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View Full Version : taking a benzo while on suboxone?



mytownsux
20-01-2006, 09:25
say someone is on 24 mg suboxone daily and gets some cool benzos like valium 10mg, what is a safe dose to take while on sub? heard that taking a safe dose of benzo while on an opiate enhances both. So anyone ever take a benzo while on suboxone? what are the effects? good or bad?

jasoncrest
20-01-2006, 20:11
say someone is on 24 mg suboxone daily and gets some cool benzos like valium 10mg, what is a safe dose to take while on sub? heard that taking a safe dose of benzo while on an opiate enhances both. So anyone ever take a benzo while on suboxone? what are the effects? good or bad?

It's dangerous to mix Opiates+Benzos, because of respiratory depression,
BUT Buprenorphine (Subuxone) is really safe concerning respiratory depression, just don't take to much benzos (40mg Valium MAX), and you'll be safe...

blahblahblahblah
26-01-2006, 05:22
I take it everyday, prescription guidelines advice against dual scripts of benzos/bupe for good reason. All most all of the buprenorphine OD's involve benzo's, while its very hard to OD on bupe itself, its still pretty hard to OD on bupe and benzo's but be advised it can be problematic. The one opiate you dont want to OD on is bupe because of its high affinity for the receptors. Once it gets into those receptor sites its a bitch getting out, think of the bupe molecule as a barbed fishhook covered molecule. Those barbs did in and its very hard to remove them, even in some OD's Narcan/naloxone can not effectively dislodge bupe from the sites. So if you do OD from bupe you better pray that multiple, large infusions of naloxone will do some good. As many reports state that bupe OD are almost irreversible.

just some info for ya.

jasoncrest
26-01-2006, 19:57
I take it everyday, prescription guidelines advice against dual scripts of benzos/bupe for good reason. All most all of the buprenorphine OD's involve benzo's, while its very hard to OD on bupe itself, its still pretty hard to OD on bupe and benzo's but be advised it can be problematic. The one opiate you dont want to OD on is bupe because of its high affinity for the receptors. Once it gets into those receptor sites its a bitch getting out, think of the bupe molecule as a barbed fishhook covered molecule. Those barbs did in and its very hard to remove them, even in some OD's Narcan/naloxone can not effectively dislodge bupe from the sites. So if you do OD from bupe you better pray that multiple, large infusions of naloxone will do some good. As many reports state that bupe OD are almost irreversible.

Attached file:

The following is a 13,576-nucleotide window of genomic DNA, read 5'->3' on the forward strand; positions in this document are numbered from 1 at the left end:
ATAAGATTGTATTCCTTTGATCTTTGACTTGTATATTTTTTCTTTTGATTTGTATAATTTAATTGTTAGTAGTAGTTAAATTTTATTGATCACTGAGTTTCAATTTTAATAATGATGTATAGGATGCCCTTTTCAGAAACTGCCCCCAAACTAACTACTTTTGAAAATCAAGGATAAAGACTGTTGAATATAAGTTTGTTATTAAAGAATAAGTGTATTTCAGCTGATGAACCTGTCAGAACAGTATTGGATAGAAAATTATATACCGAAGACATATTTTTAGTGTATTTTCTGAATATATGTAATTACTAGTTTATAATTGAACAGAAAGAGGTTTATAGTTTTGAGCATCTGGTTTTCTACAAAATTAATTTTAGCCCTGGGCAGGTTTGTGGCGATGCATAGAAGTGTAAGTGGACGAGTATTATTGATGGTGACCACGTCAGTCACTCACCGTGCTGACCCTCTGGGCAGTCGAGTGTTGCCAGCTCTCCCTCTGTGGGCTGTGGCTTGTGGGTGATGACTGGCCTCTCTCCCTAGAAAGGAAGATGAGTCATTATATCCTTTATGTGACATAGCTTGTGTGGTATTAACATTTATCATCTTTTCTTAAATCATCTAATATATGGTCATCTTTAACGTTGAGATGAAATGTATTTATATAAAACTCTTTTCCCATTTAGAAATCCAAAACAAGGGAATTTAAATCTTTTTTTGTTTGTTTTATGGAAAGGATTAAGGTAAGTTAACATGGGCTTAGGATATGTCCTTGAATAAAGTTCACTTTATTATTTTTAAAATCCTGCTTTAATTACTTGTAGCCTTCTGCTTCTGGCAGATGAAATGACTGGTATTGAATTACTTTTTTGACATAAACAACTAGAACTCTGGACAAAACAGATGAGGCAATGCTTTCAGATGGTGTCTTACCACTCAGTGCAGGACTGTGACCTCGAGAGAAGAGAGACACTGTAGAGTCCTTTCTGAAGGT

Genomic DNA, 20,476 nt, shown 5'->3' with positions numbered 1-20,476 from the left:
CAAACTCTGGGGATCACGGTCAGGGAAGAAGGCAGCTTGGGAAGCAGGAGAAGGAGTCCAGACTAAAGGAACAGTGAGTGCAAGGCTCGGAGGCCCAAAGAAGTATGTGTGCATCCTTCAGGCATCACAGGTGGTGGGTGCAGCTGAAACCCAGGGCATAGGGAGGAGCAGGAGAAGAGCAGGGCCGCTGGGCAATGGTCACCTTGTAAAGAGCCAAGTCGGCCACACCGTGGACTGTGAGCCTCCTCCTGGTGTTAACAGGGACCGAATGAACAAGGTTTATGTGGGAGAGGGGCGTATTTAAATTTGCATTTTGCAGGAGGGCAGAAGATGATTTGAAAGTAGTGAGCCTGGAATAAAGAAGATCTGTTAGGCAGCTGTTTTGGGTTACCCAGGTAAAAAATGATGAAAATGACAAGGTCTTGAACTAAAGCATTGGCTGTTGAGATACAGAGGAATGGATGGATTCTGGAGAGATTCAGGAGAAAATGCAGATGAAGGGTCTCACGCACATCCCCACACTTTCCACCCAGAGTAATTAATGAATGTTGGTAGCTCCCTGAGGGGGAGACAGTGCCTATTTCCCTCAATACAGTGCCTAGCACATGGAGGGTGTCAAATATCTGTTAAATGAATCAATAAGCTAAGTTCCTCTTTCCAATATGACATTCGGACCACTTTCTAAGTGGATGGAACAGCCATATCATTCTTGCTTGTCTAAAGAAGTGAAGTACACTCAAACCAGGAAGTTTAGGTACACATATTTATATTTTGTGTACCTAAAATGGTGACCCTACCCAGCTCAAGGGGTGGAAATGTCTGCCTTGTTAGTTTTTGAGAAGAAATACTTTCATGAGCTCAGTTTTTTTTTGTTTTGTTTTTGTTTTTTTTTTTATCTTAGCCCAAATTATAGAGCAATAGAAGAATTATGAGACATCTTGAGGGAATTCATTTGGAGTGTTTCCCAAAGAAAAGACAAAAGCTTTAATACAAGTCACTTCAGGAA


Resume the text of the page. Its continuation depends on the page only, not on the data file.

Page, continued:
A Bupe OD will most likely happen when taken with benzos, as you said.
Maybe the better idea then is to take Flumazenil ( a benzo antagonist) rather than an Opiate antagonist? I don't know, I'm not sure...

BilZ0r
26-01-2006, 22:46
Of the 43 bup overdoses recorded in the UK from 1980 to 2002; 23 involved benzodiazepines/sedatives (53%). So it's probably a risk factor (I mean, I don't think 53% of the people on bup use benzos (or maybe they do?))[1 (http://www.ncbi.nlm.nih.gov/entrez/query.fcgi?cmd=Retrieve&db=pubmed&dopt=Abstract&list_uids=15957155&query_hl=3&itool=pubmed_docsum)].


Narcan/naloxone can not effectively dislodge bupe from the sites I don't get these statements. I've heard it repeated a lot, but there's no such property for a ligand, you know, a "how hard is it to displace" property. Ligands have on rates, and of rates, and that is all. Now while it's theoretically possible for a drug to have a rediculously low Koff, which would make it hard to displace, it's just fucking unlikely, I mean; it would have to have a Koff 3,4,5 orders of magnitude lower than normal ones... but seeing as bup can act very quickly in brain slices, I don't see that as being possible

mytownsux
05-02-2006, 01:15
Well I tried taking a valium 10 an hour after my 8mg suboxone dose and I was dissapointed that I didn't get more buzzed, all I did was get tired. Last night I took 3 valiums at once before bed and boy did I sleep good, didn't wake up till 12 noon. Way back when I was 18 years old and recovering from alcohol use, I got a hold of a ton of my dad's 2mg ativans. I started taking them and they sure were a lifesaver, they did like a detox and took away all the cravings for booze and the strange thing is, I started getting buzzed from them. One day I took 4 of them and was starting to giggle like crazy and feel awesome. I wonder why that happened and now when I take valium I dont get that same effect anymore? anyone got any ideas what I should do? if I take like 5 of them valiums will I get buzzin?